Reliability: How often results of a study can be repeated in very close (if not identical) succession with each other.
Self-Report Data (S-Data): Results individuals input themselves (often in the form of online surveys or tests).
Shyness: Tendency to shirk from social interaction, paired with an air of quietness. (Not to be confused with social anxiety, which is the irrational fear of socialization itself.)
Social Learning Theory (SLT): Social psychology concept popularized by Albert Bandura, which states that upbringing, observation, and mental states play a large role in shaping an individual’s behavior.
Social Psychology: Study of thought patterns, attitudes, and behaviors of individuals under the context of being influenced by other individuals.
Sociology: Study of group interactions and overarching processes that govern them.
Socionics: Extensive approach to the original eight Jungian functions, coined by Aušra Augustina. Focuses heavily on type dynamics and information metabolism.
Superego: Morals- and values-based internal negotiator that weighs and wagers one’s actions against an external framework for what’s considered ‘right’ and ‘wrong’.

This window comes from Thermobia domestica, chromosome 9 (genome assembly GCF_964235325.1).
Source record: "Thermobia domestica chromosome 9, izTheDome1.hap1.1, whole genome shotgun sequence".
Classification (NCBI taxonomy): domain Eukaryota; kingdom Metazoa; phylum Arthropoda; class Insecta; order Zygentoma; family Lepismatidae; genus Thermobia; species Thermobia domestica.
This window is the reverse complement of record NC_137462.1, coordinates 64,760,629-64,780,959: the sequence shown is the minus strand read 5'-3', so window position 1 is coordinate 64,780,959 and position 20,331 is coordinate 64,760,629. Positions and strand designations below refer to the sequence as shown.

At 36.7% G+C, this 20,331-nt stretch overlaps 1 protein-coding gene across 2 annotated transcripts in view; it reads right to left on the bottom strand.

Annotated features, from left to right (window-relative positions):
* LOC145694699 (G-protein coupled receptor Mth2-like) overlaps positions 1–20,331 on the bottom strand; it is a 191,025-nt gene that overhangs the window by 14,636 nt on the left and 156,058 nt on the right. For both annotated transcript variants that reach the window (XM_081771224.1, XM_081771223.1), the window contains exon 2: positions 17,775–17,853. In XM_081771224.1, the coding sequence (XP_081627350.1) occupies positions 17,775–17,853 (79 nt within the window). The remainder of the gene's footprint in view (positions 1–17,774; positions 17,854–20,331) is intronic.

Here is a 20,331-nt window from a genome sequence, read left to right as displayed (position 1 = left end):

Taxonomy: A hierarchy or order to classify a collection of closely related concepts.
Temperament (in Socionics): Four temperaments that result from the Extraversion–Introversion and Irrational–Rational dichotomies: EP (Flexible-Maneuvering), IP (Receptive-Adaptive), EJ (Linear-Assertive), IJ (Balanced-Stable).
Trait Theory: Personality categorization system where individuals are given strengths of specific traits on a scale. The Five-Factor Model (or Big 5) is the most well-recognized example of this.
Triads (in the Enneagram): Three primary ‘groups’ in which Enneatypes are placed together, namely: the Heart (2-3-4), Head (5-6-7), and Body (8-9-1) triads.
Tritype (in the Enneagram): Bundle package of three Enneatypes, one from each of the primary triads (Heart, Head, and Body—not necessarily in that order).
Type Theory: Personality categorization system where individuals can be placed into distinct ‘types’.
Validity: Extent to which a study or instrument correctly measures what it originally intended to (i.e. the dependent variable).
Wings (in the Enneagram): Adjacent Enneatype influences, denoted as [Core Enneatype]w[Wing] (e.g. ‘2w3’ reads as ‘Two Wing Three’).